New Britain, Connecticut, police said investigators have now found the skeletal remains of at least seven people buried behind a New Britain shopping center since 2007 and the suspected serial killer is no longer a danger to the public.
Chief State's Attorney Kevin Kane said during a news conference on Monday afternoon that it would be "unethical" to release the name of the suspect at this point.
However, multiple law enforcement sources have told NBC Connecticut that the suspected killer is imprisoned on unrelated charges.
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"The ongoing investigation supports our strong believe that the person responsible for this is not able to continue or conduct at this time," New Britain Police Chief James Wardwell said Monday.
Police did, however, reveal that the suspect is not Robert Honsch, who authorities say murdered his wife and 17-year-old daughter and dropped the teen's body near the shopping center in 1995.
The case of the seven bodies is separate.
Investigators have been searching the wooded, marshy area behind 593 Hartford Road every year since they uncovered the partial remains of three missing women in 2007.
Those women have been identified as Diane Cusack, Mary Jane Menard and Joyvaline Martinez and police said their deaths have been ruled homicides.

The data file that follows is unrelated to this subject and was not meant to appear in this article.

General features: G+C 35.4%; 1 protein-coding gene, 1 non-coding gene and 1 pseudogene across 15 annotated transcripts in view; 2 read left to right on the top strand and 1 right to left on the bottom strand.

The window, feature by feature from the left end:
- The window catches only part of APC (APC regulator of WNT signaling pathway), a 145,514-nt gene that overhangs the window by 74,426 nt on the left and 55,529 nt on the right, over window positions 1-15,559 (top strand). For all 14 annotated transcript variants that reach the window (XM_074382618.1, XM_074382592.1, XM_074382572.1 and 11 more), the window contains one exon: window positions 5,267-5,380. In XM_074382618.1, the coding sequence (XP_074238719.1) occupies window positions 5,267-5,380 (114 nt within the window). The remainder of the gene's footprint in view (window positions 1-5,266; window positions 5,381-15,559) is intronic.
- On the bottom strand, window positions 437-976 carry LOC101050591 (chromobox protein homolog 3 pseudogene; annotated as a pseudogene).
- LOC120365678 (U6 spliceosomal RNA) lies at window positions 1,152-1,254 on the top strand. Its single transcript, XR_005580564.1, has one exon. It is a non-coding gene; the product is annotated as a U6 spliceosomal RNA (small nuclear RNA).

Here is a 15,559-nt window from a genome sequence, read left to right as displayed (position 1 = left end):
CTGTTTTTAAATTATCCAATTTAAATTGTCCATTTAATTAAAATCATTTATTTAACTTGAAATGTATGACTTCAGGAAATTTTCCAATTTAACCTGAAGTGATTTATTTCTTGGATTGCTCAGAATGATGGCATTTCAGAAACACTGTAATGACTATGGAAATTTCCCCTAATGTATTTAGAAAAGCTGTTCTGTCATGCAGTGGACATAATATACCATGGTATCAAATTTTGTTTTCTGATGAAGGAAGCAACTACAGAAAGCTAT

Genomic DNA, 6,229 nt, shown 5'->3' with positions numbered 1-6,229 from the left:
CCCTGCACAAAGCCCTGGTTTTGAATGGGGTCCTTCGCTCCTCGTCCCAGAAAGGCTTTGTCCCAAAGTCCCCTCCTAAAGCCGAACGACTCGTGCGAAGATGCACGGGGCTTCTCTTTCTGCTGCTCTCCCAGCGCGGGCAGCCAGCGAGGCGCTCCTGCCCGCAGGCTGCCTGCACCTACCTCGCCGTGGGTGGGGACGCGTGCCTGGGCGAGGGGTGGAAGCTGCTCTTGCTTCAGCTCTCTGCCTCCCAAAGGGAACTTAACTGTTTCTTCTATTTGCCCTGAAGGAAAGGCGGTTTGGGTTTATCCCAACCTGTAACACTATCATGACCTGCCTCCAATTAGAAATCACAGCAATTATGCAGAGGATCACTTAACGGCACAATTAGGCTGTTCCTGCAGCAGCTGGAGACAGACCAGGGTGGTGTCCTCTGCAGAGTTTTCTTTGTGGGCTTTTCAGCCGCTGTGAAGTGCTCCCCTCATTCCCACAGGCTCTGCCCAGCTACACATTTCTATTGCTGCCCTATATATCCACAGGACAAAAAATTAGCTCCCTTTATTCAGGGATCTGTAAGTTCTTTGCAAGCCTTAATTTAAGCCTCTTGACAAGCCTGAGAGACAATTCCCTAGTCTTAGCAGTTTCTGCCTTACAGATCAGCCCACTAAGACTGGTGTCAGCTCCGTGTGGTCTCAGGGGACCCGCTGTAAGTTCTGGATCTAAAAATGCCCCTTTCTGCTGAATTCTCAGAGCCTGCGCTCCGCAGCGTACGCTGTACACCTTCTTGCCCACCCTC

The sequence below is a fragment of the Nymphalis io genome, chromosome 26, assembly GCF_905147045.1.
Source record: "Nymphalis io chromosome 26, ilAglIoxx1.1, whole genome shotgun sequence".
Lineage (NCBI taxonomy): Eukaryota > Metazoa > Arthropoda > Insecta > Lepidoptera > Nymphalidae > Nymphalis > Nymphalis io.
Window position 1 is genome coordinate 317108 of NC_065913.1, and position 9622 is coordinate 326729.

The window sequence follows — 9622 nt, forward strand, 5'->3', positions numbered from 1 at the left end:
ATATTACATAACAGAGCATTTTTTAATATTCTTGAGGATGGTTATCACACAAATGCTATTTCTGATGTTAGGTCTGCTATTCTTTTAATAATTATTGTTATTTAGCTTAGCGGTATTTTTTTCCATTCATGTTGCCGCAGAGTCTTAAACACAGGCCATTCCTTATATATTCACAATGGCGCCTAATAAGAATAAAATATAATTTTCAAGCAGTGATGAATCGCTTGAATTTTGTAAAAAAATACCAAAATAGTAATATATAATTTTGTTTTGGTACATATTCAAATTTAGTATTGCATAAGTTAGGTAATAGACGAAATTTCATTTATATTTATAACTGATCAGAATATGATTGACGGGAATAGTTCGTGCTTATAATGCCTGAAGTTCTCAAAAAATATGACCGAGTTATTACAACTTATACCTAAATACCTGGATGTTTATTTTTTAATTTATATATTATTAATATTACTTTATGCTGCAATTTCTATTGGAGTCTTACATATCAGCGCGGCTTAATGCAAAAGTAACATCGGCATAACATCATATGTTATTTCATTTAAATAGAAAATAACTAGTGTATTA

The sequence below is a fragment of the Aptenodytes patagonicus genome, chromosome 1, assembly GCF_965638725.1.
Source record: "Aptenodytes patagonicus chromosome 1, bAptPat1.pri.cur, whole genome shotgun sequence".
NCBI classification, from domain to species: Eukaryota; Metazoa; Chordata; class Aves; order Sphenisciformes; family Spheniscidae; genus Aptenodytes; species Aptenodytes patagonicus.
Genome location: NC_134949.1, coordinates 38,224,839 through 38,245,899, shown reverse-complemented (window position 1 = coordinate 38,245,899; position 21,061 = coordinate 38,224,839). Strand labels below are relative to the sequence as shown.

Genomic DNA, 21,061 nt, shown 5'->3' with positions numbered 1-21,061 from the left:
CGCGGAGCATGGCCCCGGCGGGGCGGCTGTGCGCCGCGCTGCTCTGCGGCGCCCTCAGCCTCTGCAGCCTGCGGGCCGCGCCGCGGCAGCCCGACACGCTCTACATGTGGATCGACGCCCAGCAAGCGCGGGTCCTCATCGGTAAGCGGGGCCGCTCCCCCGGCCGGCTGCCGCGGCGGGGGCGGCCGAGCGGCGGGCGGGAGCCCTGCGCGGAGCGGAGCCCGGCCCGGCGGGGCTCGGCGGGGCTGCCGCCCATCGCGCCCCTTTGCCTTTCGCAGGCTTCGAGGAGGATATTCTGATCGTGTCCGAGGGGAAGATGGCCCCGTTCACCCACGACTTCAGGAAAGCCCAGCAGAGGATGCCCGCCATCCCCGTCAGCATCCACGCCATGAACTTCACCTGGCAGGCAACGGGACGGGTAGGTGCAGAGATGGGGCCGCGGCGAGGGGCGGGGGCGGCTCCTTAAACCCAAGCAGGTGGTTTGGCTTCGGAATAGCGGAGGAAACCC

Wardwell said on Monday that investigators have found at least four additional bodies over the past two weeks.
One of those bodies belongs to Melanie Camilini, a Seymour native and mother of two who was 29 years old when she disappeared.
Camilini, Cusack, Menard and Martinez all disappeared in 2003.
Police haven't said they were killed behind 593 Hartford Road or simply buried there, or if they are connected by anything other than the person who murdered them.
The state's chief medical examiner is evaluating the other bodies in an effort to identify them and Wardwell said the remains had been buried for at least a decade.
"We are still in the investigative phase of this. We need to identify at least three additional individuals who were found, and we're working very hard to do that," said New Britain State's Attorney Brian Preleski.
Wardwell said investigators have conducted an exhaustive search and left no stone unturned.
"We're satisfied that the entire affected area was properly searched and we recovered pretty much everything that is recoverable," he said.
The Greater New Britain Serial Killer Task Force continues to investigate the deaths. Authorities said they expect to soon file charges in connection with the case.